Qəbələnd Əyləncə Mərkəzi

4th June 2018

Some weeks ago a discussion took place in the European Coaster Club group on Facebook where it was suggested that "credit whoring is always bad". The reader will likely not be surprised to learn that I profoundly disagree with this assertion; my obsession with riding every last roller coaster has resulted in travelling to a wide variety of interesting places that I'd never have made it to otherwise, and it even led to me meeting Megan on a trip to China. We've joked since that one doesn't go on a coaster holiday expecting to come back with a heterosexual relationship; truth is stranger than fiction sometimes.

Qəbələnd Əyləncə Mərkəzi is the sort of park a non-counting enthusiast could easily dismiss. The place is three and a half hours drive from Baku, and around half of that journey is on poor quality roads where one constantly has to be on the lookout for wayward farm animals. It takes a certain level of insanity to commit to that length of journey for a Big Apple and a Butterfly, but the effort is justified by a beautiful park in a setting that is well up there with the very best that mother nature has to offer. We didn't do all that many rides, but despite that we spent over four hours on site, far longer than I'd have predicted prior to our visit.

Qebeland

The park is open from 10:00am until midnight six days a week, and operates on a pay-per-ride basis with a token admission fee of one manat (~€0.50). As with Koala Park it was necessary to use the park smart card for shop purchases, though credit card top up machines were available enabling conventional payment via a two step process. We decided to begin our day with Amerikan Təpəcikləri (#2429), a forgettable Sartori Rides family coaster that had evidently been repainted very recently; its yellow track looked magnificent in the late morning sun. This was followed up with two rides on Yellənçək Kəpənək (#2430), the second courtesy of the operator, who indicated that we should remain seated while he pressed the start button a second time.

We spent some time exploring the park before happening upon a series of cabanas over running water that we initially thought to be a small scale water park. We'd actually found Caspian Baliq Evi, the park restaurant, which served top notch food at prices that were a small fraction of what I'd have expected to pay at home. The menus had passable English translations, making things easy. The local soft drink was definitely not to all our tastes, but I can report that the lamb kebabs were superb, being well up there with the best restaurant meals I've had, and streets ahead of typical amusement park slop.

In addition to rides Qəbələnd features a number of sports facilities that I would not normally associate with an amusement park, including a professional level Paintball Arena with lookout towers, a volleyball court, an enclosed ice skating rink, and a soccer pitch with stadium seating for four hundred spectators. It might have been fun to watch a few minutes of a game, but we'd have been waiting a while with almost nobody else in the park, so with that in mind we decided to conclude our visit with the Panorama giant wheel. The twenty cars were fully enclosed, and sunlight coupled with fixed position windows made it virtually impossible to get good photographs, though we still got a few to add to our collection.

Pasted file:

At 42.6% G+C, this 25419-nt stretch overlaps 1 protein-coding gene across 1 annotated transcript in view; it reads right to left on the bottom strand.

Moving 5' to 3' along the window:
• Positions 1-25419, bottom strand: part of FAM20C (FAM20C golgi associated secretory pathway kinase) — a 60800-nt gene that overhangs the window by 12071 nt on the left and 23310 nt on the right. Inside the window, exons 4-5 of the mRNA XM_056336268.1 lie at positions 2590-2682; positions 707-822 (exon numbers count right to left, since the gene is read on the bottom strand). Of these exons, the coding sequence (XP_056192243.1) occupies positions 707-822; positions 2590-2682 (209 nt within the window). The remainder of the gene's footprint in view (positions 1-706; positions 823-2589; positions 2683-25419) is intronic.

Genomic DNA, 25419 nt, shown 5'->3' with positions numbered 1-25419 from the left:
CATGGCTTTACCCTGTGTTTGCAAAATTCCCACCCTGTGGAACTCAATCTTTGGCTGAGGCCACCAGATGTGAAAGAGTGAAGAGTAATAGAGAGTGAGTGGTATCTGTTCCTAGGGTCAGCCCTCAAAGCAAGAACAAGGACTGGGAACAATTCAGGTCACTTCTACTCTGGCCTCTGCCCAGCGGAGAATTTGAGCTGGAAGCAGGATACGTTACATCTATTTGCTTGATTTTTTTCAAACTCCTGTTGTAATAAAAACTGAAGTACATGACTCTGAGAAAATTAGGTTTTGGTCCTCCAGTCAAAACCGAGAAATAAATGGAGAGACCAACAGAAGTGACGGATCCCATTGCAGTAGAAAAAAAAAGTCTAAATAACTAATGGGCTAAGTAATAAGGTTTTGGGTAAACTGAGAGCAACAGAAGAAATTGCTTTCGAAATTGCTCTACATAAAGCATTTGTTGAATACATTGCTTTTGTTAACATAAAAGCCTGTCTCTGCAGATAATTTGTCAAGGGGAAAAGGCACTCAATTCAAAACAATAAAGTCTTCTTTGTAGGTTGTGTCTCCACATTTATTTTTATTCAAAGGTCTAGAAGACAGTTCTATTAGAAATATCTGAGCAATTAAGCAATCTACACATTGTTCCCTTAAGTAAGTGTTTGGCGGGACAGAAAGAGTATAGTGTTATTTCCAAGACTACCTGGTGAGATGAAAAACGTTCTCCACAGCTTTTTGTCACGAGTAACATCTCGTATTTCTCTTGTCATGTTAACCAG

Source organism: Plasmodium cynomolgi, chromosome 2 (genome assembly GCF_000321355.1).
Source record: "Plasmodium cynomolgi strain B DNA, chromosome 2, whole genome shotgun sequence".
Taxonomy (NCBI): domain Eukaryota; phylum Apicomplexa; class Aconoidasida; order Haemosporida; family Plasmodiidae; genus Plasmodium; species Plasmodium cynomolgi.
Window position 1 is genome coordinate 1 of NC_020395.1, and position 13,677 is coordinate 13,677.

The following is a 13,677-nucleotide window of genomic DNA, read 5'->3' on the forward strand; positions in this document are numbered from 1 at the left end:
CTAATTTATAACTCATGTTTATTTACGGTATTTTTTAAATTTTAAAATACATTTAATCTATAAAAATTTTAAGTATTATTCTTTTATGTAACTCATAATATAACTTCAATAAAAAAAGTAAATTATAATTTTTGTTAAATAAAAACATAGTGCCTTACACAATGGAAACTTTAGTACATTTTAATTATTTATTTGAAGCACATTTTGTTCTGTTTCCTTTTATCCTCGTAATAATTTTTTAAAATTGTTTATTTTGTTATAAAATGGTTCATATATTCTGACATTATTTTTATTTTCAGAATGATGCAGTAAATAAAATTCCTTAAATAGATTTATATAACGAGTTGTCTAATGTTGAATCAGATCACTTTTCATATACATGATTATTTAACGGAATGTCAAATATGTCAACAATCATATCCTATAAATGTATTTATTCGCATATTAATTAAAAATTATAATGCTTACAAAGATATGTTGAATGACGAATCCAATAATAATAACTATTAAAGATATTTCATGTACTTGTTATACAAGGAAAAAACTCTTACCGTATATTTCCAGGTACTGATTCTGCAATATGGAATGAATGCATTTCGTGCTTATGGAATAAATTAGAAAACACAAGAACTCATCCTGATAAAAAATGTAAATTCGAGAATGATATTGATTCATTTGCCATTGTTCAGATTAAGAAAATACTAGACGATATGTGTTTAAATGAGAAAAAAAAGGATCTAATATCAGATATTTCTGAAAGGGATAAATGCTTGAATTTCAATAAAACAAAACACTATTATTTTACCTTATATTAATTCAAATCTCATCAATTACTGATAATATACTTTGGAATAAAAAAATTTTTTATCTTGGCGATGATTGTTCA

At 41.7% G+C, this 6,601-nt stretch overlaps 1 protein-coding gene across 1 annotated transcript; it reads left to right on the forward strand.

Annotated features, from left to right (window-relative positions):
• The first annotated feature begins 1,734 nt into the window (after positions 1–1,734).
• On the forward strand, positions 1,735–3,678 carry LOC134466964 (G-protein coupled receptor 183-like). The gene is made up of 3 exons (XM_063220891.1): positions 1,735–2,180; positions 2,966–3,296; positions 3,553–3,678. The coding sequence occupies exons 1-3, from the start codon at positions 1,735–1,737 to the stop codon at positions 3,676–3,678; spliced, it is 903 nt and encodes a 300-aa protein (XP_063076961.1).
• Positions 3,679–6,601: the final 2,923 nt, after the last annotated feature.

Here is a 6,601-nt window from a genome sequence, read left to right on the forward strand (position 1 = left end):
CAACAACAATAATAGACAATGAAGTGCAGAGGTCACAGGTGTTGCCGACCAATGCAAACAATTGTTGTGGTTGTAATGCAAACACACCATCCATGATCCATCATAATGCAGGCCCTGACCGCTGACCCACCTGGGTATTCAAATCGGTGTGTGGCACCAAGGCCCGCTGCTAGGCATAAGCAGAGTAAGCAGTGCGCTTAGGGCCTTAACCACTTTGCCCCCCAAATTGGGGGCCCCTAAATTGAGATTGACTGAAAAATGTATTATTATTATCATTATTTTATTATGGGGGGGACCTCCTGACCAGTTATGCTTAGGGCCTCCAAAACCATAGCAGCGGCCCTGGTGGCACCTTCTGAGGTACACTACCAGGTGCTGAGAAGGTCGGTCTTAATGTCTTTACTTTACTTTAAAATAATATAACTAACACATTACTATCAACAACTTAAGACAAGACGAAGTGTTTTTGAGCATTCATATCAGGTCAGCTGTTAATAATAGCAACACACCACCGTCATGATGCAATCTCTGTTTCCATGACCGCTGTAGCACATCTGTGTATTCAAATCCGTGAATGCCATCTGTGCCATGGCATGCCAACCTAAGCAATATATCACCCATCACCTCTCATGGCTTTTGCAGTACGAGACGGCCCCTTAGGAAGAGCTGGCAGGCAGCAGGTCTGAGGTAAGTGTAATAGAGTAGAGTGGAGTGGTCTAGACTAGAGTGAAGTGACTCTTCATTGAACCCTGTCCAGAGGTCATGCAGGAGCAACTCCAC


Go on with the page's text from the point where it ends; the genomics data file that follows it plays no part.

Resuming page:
Baku Boulevard

4th June 2018

Baku Boulevard is a two hundred metre wide promenade that stretches almost four kilometres along the waterfront in downtown Baku. Much of the space is a public garden, though it also features a number of local landmarks, not least the Azerbaijan Carpet Museum which is every bit as exciting as it sounds. There are a small number of amusement rides that have been permanently installed, concentrated in two areas on either side of the Park Bulvar shopping mall: a manually operated Top Spin that flipped at least two dozen times, a Pirate Ship, a Frisbee, a Carousel, two sets of Bumper Cars, and an absolutely superb dark ride.

Qebeland

Qorxulu Ev, broadly translated as House of Horrors, was written about some years ago by a well known theme park blogger who complained about getting his nose and teeth caught on a sticky curtain. His comments were subsequently picked up by CNN and quoted verbatim in an article describing some of the scariest amusement rides in the world, a fairly shocking example of lazy journalism that treated the word of one person with an agenda as verified fact. I can't comment on whether the incident described happened or not, but what I can say is that the experience today was comparable to what one would expect to find at the best international theme parks, making the five manat (~€2.50) price tag an absolute steal.

The ride uses a smooth variable speed drive system spanning two floors that is considerably quieter and more refined than what one usually finds on fairgrounds. The seals on the doors are effective; once through the entrance the only light comes from LED rings on security cameras and special effects. There is also a distinct chill from air conditioning that adds just the right level of atmosphere. The effects inside include both short illuminations (including severed heads hanging from the ceiling, someone with an alien popping out his torso, a green slime monster, and a shaking coffin) and longer stretches where the walls are decorated in elaborate patterns featuring dimly lit skulls at their centre.